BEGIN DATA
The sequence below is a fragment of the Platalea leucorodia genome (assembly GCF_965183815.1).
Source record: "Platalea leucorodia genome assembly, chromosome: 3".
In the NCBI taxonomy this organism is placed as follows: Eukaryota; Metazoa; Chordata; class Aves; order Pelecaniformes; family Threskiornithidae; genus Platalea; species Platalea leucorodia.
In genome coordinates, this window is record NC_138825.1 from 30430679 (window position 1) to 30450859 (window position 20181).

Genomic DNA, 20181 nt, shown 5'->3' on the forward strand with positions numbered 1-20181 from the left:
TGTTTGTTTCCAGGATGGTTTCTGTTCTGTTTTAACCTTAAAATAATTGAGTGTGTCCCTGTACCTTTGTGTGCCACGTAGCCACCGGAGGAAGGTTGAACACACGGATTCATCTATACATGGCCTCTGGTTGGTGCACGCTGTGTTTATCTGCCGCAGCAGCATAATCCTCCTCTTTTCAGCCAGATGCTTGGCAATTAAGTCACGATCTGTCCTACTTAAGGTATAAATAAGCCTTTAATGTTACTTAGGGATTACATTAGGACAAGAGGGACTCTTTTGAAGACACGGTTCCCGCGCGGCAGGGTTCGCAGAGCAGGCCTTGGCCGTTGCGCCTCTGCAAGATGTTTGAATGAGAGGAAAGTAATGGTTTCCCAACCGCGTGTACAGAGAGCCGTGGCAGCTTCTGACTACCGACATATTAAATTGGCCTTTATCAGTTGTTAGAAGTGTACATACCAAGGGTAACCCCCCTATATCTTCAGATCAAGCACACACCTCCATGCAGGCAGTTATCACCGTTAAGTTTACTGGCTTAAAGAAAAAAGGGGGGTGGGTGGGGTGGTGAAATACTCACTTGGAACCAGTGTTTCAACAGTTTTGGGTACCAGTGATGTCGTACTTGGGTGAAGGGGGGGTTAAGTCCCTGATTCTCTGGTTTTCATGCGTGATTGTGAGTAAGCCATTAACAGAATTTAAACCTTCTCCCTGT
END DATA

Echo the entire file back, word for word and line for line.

The sequence below is a fragment of the Platalea leucorodia genome (assembly GCF_965183815.1).
Source record: "Platalea leucorodia genome assembly, chromosome: 3".
In the NCBI taxonomy this organism is placed as follows: Eukaryota; Metazoa; Chordata; class Aves; order Pelecaniformes; family Threskiornithidae; genus Platalea; species Platalea leucorodia.
In genome coordinates, this window is record NC_138825.1 from 30430679 (window position 1) to 30450859 (window position 20181).

Genomic DNA, 20181 nt, shown 5'->3' on the forward strand with positions numbered 1-20181 from the left:
TGTTTGTTTCCAGGATGGTTTCTGTTCTGTTTTAACCTTAAAATAATTGAGTGTGTCCCTGTACCTTTGTGTGCCACGTAGCCACCGGAGGAAGGTTGAACACACGGATTCATCTATACATGGCCTCTGGTTGGTGCACGCTGTGTTTATCTGCCGCAGCAGCATAATCCTCCTCTTTTCAGCCAGATGCTTGGCAATTAAGTCACGATCTGTCCTACTTAAGGTATAAATAAGCCTTTAATGTTACTTAGGGATTACATTAGGACAAGAGGGACTCTTTTGAAGACACGGTTCCCGCGCGGCAGGGTTCGCAGAGCAGGCCTTGGCCGTTGCGCCTCTGCAAGATGTTTGAATGAGAGGAAAGTAATGGTTTCCCAACCGCGTGTACAGAGAGCCGTGGCAGCTTCTGACTACCGACATATTAAATTGGCCTTTATCAGTTGTTAGAAGTGTACATACCAAGGGTAACCCCCCTATATCTTCAGATCAAGCACACACCTCCATGCAGGCAGTTATCACCGTTAAGTTTACTGGCTTAAAGAAAAAAGGGGGGTGGGTGGGGTGGTGAAATACTCACTTGGAACCAGTGTTTCAACAGTTTTGGGTACCAGTGATGTCGTACTTGGGTGAAGGGGGGGTTAAGTCCCTGATTCTCTGGTTTTCATGCGTGATTGTGAGTAAGCCATTAACAGAATTTAAACCTTCTCCCTGT